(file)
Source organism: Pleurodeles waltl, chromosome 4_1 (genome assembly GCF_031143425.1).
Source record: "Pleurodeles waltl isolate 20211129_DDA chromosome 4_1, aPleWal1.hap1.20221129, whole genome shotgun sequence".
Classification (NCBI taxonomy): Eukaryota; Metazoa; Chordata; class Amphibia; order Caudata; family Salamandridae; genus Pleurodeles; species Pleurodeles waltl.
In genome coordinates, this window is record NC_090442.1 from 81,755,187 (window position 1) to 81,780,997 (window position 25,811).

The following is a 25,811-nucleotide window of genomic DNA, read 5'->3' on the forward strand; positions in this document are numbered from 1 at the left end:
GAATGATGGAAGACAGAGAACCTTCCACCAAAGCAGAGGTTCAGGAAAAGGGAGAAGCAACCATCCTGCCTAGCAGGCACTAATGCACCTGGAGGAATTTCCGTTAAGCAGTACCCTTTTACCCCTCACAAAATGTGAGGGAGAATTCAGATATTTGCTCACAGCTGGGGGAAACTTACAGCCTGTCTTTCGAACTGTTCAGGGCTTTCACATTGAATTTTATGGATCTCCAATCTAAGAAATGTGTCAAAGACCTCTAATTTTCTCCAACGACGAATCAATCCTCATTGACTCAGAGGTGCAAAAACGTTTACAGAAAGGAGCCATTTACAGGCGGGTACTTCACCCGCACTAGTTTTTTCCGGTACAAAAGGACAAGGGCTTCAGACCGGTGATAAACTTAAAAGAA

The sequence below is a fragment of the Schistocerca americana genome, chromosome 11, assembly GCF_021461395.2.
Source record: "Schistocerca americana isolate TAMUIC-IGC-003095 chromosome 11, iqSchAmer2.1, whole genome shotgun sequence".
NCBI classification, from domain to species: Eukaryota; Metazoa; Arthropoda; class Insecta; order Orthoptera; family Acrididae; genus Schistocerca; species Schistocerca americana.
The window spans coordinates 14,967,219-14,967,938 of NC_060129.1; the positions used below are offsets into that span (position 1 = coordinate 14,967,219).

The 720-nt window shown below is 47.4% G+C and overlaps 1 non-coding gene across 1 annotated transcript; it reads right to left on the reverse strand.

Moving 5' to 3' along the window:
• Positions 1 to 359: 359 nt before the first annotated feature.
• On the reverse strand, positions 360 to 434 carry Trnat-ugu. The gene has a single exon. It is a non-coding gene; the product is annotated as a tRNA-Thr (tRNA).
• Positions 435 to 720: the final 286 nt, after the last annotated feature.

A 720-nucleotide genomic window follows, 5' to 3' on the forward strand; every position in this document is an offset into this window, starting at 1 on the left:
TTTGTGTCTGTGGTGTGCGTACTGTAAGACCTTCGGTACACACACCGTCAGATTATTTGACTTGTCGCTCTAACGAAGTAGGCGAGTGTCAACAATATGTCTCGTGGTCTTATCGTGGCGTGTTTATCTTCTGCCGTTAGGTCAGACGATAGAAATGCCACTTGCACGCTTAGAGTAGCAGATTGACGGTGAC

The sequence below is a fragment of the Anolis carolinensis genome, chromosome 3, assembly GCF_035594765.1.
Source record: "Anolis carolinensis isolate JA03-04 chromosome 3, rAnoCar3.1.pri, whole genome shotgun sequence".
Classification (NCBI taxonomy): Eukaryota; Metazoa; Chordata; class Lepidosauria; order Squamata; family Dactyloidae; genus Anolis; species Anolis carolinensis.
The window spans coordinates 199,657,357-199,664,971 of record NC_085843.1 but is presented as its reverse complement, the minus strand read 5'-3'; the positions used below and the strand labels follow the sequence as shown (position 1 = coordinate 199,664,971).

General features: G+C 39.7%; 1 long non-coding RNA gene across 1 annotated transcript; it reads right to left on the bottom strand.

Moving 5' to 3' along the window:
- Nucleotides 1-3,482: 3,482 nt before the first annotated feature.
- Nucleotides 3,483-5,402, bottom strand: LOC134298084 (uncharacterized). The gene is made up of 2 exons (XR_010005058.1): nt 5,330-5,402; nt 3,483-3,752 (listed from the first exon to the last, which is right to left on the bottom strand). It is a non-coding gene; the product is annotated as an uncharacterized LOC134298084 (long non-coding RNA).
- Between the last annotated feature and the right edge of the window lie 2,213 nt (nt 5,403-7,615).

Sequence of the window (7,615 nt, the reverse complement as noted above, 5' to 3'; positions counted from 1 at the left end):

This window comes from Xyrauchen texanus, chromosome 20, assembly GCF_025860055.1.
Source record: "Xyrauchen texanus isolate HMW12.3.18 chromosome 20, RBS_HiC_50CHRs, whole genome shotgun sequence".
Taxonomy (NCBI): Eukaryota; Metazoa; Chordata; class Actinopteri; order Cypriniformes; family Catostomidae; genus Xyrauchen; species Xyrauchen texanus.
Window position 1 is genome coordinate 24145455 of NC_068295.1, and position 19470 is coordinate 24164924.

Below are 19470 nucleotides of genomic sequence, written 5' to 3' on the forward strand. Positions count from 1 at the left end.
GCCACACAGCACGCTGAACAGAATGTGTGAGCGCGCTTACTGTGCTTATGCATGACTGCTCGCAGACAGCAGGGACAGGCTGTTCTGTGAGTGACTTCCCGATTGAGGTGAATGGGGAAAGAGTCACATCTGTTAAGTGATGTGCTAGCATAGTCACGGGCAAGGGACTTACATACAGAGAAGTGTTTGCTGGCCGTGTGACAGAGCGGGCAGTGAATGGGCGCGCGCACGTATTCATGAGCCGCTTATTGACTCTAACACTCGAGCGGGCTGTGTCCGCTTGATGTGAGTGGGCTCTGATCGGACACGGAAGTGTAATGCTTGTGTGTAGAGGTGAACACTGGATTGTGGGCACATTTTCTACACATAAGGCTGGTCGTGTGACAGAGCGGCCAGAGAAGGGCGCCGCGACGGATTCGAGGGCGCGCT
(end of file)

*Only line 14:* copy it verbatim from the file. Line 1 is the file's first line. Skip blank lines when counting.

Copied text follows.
• On the reverse strand, positions 360 to 434 carry Trnat-ugu. The gene has a single exon. It is a non-coding gene; the product is annotated as a tRNA-Thr (tRNA).